Graduation Year

Fall 2011

Document Type

Open Access Senior Thesis

Degree Name

Bachelor of Arts



Reader 1

John Pitney

Reader 2

Gregory Hess

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© 2011 Christopher P. Eldred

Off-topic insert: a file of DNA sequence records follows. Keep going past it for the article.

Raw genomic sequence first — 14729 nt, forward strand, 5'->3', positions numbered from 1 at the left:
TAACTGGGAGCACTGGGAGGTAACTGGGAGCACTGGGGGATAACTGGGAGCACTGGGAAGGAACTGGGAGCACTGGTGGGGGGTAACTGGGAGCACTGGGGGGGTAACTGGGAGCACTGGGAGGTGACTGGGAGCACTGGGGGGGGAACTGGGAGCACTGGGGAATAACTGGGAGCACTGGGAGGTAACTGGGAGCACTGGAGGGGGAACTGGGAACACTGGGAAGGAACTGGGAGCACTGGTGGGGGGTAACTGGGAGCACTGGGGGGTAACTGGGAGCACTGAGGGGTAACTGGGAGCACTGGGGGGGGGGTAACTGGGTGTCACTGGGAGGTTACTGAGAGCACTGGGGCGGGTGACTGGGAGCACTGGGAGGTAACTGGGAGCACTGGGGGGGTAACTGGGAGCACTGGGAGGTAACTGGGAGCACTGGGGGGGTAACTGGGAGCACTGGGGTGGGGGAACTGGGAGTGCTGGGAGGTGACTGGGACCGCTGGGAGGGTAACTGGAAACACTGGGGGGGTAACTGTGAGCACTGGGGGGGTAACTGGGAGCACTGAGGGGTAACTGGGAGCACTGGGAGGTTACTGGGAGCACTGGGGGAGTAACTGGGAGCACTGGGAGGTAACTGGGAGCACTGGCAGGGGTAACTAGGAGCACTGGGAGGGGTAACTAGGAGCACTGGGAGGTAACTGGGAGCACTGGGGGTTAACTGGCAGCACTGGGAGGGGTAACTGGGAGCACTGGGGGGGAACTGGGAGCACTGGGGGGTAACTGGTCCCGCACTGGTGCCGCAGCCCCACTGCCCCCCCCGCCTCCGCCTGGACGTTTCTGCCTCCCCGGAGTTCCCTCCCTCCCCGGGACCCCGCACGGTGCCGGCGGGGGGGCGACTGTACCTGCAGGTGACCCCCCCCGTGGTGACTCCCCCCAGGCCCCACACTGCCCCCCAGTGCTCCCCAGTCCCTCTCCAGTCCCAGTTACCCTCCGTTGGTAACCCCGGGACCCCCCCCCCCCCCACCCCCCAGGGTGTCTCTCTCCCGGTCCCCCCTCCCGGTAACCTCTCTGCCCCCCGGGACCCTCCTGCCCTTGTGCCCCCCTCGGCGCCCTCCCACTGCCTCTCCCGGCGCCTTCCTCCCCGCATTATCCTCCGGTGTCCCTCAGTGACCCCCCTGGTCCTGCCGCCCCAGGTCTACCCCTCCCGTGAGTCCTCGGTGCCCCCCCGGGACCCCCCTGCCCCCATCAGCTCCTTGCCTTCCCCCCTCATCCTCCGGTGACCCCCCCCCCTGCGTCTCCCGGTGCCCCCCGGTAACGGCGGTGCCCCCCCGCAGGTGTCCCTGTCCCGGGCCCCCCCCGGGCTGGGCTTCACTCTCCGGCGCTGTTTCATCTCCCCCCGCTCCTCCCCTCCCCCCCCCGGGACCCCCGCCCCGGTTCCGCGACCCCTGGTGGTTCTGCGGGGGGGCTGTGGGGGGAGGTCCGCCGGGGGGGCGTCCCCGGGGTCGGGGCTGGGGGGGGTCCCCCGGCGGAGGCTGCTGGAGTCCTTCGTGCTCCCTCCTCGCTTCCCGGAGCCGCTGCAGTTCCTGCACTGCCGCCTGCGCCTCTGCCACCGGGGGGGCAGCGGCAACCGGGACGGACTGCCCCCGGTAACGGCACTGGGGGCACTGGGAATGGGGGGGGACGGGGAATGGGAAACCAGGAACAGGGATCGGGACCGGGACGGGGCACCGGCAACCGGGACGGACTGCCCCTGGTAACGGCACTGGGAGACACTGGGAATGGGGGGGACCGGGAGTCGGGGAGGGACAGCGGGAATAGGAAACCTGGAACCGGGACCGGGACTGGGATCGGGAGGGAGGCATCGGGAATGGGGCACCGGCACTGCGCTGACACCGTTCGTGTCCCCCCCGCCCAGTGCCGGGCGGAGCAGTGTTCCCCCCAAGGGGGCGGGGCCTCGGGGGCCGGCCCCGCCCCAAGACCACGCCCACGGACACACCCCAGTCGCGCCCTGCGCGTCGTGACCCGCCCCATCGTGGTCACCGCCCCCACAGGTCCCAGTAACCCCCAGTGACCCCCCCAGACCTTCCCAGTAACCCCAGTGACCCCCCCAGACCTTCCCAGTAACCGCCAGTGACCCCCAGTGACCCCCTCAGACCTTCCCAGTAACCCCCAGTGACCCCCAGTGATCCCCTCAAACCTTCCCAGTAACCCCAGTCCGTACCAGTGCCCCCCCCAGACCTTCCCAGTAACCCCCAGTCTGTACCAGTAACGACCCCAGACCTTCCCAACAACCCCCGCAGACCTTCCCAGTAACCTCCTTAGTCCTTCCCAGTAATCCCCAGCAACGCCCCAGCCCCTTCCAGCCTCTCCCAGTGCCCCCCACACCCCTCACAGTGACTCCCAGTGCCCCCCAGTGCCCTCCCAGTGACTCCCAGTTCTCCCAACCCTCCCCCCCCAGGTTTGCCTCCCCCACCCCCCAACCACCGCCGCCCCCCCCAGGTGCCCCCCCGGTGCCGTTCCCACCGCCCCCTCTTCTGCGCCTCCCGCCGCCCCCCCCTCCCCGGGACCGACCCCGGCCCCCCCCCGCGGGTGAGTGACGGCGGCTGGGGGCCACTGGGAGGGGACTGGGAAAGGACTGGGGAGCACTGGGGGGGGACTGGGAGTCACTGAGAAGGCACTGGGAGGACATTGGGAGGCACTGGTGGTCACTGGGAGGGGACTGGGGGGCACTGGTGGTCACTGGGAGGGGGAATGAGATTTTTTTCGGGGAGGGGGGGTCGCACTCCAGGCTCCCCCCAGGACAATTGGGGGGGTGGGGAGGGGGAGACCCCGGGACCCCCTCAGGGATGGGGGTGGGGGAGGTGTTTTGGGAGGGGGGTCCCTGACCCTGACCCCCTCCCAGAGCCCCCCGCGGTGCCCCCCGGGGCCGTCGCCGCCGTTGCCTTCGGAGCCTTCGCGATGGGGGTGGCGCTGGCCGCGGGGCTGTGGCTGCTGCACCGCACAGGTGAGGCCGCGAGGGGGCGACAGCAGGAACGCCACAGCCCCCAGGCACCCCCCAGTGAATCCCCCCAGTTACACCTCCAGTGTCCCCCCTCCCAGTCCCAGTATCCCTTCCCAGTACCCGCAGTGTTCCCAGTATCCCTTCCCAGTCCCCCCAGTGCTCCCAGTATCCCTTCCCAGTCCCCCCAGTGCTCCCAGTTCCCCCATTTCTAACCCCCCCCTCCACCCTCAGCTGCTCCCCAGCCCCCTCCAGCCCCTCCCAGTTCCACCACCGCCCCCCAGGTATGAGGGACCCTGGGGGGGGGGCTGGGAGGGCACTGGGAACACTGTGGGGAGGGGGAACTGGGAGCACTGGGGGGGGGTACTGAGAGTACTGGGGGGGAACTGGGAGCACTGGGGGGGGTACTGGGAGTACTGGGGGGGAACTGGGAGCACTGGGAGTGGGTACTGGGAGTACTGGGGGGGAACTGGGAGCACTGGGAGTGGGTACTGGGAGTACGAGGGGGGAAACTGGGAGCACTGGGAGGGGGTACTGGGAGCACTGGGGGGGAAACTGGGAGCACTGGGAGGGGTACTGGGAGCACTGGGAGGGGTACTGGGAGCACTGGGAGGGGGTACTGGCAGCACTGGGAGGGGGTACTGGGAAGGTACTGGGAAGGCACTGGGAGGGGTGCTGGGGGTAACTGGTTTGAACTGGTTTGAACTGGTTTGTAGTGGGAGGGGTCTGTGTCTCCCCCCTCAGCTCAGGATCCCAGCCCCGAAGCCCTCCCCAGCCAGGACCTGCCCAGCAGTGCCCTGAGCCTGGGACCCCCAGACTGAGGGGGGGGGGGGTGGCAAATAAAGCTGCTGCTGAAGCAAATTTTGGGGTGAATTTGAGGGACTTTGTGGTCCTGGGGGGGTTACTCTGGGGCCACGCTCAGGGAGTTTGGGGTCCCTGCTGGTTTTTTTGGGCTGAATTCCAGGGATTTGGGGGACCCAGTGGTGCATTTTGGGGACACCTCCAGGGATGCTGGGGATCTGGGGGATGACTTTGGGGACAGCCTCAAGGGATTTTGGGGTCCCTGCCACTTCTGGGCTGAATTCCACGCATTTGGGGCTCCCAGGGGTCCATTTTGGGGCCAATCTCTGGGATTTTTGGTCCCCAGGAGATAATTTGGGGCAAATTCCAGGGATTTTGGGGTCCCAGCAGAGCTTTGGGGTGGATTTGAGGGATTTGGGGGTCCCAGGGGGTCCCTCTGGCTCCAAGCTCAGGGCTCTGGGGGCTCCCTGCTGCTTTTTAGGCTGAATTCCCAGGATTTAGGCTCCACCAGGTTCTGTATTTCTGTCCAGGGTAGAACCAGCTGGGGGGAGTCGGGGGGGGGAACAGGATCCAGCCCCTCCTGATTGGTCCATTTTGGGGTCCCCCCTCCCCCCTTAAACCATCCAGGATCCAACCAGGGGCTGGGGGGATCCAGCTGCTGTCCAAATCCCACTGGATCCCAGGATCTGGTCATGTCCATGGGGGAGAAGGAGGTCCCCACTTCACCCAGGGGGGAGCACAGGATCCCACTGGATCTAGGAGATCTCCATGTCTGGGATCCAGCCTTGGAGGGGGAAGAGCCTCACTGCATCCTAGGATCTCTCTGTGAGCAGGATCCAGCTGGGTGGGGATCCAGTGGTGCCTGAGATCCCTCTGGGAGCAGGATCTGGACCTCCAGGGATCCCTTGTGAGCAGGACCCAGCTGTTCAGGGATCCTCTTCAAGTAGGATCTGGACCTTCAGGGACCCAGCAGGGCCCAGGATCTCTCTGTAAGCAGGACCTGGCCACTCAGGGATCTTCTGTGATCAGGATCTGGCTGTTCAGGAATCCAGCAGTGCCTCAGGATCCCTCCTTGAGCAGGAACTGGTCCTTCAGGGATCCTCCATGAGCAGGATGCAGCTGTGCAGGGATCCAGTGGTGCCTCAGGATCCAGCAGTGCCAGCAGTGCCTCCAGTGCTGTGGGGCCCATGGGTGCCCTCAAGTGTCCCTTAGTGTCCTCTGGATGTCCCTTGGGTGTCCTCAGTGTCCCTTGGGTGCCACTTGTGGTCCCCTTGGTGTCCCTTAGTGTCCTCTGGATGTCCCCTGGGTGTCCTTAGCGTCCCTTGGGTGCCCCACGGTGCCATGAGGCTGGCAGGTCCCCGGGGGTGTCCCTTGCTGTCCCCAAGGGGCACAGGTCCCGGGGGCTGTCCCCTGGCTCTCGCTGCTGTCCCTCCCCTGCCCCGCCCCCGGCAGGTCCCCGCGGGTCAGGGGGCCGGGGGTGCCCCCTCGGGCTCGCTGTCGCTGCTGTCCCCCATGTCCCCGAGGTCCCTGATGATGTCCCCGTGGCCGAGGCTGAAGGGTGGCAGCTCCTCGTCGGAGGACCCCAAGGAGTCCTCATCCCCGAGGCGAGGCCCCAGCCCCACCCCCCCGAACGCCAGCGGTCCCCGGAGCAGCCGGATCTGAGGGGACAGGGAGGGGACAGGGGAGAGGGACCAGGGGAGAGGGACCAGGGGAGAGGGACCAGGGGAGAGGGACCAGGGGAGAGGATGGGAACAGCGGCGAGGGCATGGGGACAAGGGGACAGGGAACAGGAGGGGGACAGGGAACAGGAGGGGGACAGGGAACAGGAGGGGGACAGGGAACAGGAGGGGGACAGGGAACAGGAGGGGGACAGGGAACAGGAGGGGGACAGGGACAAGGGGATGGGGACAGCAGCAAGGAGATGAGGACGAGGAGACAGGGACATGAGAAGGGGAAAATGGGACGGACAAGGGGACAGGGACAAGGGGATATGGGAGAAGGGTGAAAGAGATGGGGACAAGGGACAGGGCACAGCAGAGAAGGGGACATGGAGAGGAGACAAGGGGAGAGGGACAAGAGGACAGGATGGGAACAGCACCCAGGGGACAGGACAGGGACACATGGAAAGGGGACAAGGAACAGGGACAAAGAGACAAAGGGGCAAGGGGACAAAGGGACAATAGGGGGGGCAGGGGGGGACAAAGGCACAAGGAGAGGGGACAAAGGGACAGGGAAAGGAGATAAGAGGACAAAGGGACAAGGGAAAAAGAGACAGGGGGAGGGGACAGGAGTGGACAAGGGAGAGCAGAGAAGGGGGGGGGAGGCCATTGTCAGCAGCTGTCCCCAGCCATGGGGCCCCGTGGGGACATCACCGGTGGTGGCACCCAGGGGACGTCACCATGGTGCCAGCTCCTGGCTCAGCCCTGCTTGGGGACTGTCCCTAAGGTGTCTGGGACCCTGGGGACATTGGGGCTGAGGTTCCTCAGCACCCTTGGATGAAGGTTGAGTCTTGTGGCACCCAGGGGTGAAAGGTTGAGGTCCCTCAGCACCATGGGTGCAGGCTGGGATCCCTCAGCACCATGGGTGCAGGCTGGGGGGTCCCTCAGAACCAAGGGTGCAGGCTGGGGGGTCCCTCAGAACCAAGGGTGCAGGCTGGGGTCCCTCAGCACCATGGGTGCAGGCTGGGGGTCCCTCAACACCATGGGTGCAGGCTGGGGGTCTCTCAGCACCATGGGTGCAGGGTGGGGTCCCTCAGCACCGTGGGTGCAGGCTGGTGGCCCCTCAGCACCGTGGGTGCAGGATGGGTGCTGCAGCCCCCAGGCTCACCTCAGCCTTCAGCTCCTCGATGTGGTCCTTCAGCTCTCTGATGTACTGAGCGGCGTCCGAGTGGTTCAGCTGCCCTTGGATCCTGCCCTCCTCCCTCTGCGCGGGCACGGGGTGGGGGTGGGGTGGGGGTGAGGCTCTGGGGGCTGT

As the federal government seeks ways to stimulate our economy and reduce our national debt, understanding public attitudes on the role and size of government and the taxes that support it is important. This thesis evaluates how US public opinion towards government and taxes has changed from 1990 to the present, and analyzes several potential causes for changes that have occurred. It is intended to be an update of William G. Mayer’s 1992 book entitled The Changing American Mind, which analyzed changing public opinion from 1960-1988. In following his analysis, the causes I have analyzed are generational replacement, fiscal and economic indicator data, and important political events. Through and examination of public polling data from the last twenty years, I have concluded that attitudes fluctuated relatively mildly on these issues since 1990. My analysis reveals that generational replacement exerted little influence on opinions. However, analysis also reveals that major changes in fiscal and economic indicator data and various major policy initiatives induced the greatest swings in public opinion of the last two decades. I believe that these changes reflect that American aggregate opinion remains constructed on a post-Ronald Reagan ideological foundation, whose features include an inherent suspicion of government and resistance to taxes. Understanding this is crucial to understanding the nation’s political trajectory.